Resolution vs Transformation

resolutions vs transformation

By John Pappert, Grace First Church, Colorado Springs, CO

We’re a couple months into the new year, and that likely means that you’ve been guilty of, or witness to, the breaking of some resolutions. The changing of the calendar ignites within so many people a desire to make changes to better themselves, but without the right tools or teachers we often fail to reach our goals. 

God doesn’t have problems with getting changes made.

He’s big on transformation. 

We see that as we examine stories in the Bible. 

We acknowledge it in others when we hear their stories of where they were versus where they are now. 

We certainly should have proof of it in our own lives. For instance, I see it in myself when I marvel at how, in the space of 20 years, He took me from non-believer to pastor.

And now, in my role as pastor, I consider what that means for the church that He has entrusted to my care.

Here in the state of Colorado we have multiple fantastic tools available to help in transforming ourselves and our churches, and it’s important for us to recognize what they are. For starters, we have scripture. While that’s not unique to our state, it’s important to remind ourselves how fortunate we are to live in a time and place where we have so many translations readily available and the freedom to read them when and where we please. The study of scripture for us is not an illegal or subversive act, though it is perhaps an unusual one nowadays.

Second, we have our member churches. There are highly traditional churches, Cowboy churches, non-English language churches, college churches, and so many other varieties. Just as in 1 Corinthians 9:20-21 Paul tells of becoming like others to reach others, so our constituent churches strive to reach people of differing cultures and backgrounds.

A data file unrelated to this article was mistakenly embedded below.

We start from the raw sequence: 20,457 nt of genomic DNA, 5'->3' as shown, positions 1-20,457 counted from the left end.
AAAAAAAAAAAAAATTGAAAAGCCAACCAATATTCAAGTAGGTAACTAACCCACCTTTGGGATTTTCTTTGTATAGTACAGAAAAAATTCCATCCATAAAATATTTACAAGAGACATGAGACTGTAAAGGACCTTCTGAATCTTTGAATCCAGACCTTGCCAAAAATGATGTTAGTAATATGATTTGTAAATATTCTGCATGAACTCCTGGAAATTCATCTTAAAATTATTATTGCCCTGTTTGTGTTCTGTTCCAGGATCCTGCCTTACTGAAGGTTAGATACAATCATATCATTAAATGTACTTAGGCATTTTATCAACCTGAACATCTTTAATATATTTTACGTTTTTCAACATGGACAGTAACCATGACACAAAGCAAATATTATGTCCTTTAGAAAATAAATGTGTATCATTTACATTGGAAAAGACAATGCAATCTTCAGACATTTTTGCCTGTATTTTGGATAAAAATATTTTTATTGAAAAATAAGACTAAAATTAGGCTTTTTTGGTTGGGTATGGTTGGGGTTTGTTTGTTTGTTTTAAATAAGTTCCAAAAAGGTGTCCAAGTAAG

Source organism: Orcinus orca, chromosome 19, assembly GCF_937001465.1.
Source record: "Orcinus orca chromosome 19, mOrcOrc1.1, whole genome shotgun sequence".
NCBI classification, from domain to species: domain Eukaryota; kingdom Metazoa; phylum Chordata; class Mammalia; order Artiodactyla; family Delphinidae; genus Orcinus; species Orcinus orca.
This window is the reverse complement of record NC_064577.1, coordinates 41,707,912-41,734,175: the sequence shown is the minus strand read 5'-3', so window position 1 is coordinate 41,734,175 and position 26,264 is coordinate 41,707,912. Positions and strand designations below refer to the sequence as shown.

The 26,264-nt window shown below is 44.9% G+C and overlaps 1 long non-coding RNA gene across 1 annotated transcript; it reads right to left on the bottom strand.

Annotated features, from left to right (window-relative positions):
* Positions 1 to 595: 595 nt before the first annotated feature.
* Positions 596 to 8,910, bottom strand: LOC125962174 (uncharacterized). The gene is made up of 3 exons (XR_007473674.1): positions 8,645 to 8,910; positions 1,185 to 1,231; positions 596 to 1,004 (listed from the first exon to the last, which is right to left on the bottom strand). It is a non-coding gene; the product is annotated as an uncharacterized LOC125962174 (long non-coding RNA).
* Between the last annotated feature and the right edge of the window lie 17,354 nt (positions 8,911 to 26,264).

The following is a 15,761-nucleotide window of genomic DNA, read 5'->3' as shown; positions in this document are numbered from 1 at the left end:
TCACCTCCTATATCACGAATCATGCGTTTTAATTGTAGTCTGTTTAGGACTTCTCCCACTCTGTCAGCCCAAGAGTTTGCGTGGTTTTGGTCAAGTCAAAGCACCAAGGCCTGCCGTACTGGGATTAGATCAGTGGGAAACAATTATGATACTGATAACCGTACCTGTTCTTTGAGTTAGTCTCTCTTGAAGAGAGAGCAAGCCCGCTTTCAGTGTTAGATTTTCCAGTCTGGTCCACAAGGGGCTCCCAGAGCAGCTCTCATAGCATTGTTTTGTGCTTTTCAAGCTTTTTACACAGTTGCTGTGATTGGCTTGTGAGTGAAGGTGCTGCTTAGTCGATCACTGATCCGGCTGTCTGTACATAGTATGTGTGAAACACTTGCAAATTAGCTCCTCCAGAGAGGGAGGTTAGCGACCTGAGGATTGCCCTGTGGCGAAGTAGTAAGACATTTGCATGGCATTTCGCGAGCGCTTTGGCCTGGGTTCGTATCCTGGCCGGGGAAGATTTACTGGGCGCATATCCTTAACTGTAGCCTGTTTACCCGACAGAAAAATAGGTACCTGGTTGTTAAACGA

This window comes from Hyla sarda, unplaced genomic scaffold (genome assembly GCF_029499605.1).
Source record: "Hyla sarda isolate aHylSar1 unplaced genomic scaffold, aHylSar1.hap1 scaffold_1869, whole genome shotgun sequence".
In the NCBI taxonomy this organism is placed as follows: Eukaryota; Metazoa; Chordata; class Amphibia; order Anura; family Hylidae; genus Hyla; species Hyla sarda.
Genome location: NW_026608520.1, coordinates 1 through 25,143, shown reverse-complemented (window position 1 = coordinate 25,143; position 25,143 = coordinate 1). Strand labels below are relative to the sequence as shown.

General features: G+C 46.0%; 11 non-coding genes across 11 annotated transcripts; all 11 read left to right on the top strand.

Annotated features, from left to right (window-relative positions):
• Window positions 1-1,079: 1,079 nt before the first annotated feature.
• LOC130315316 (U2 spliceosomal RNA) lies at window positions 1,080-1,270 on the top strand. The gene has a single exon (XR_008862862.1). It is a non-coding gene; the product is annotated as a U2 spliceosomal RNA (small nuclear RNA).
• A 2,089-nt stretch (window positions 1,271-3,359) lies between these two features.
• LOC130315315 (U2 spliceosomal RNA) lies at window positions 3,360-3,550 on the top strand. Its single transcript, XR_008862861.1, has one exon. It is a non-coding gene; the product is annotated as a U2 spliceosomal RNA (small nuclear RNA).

Next, we have Gateway Seminary. In 2011 I heard God’s call to ministry, and I knew that I was woefully underequipped for that role. Through the teaching of some great professors and the support of so many fellow students who rapidly became friends, I advanced to being just mostly underequipped. I say that with tongue planted firmly in cheek because what I learned through my seminary journey is invaluable, but I doubt any of us in ministry ever feels truly and fully equipped. Without my seminary training I could not effectively fulfill my role as a pastor.

Gateway Seminary is such a great resource for folks in the Rocky Mountain region who want to expand their knowledge of Scripture and the depth of their relationship with the Lord. From certificate and diploma programs to Master’s level teaching and doctoral degrees, there are paths of study for anyone who wants to learn. With classroom options that include traditional weekly classes, to hybrid one-week courses, to weekend classes, to “remote access” options that allow students to be in class through their computers, it’s almost impossible to NOT find an option that works for any prospective student.

Finally, as part of the Colorado Baptists, our churches have the option of enrolling in the “Next Step” process. The church where I serve, Grace First Church in Colorado Springs, has just started this process. From the first meeting with our facilitator we felt a renewed energy within our leadership. There is a much clearer vision on how we are to work with the community we serve and what is required to transform our church from what it’s been to what we believe God is calling it to be. We are excited to be part of something that pushes away from the traditional path of working with a “program” and instead has us striving to fulfill a purpose.

Resolutions are a promise that we make to and for ourselves. We tend to not be the most reliable creatures out there, so if we want to see real, lasting transformation it depends on God. Let us have the wisdom to avail ourselves of His tools and teachings as we seek change that honors Him.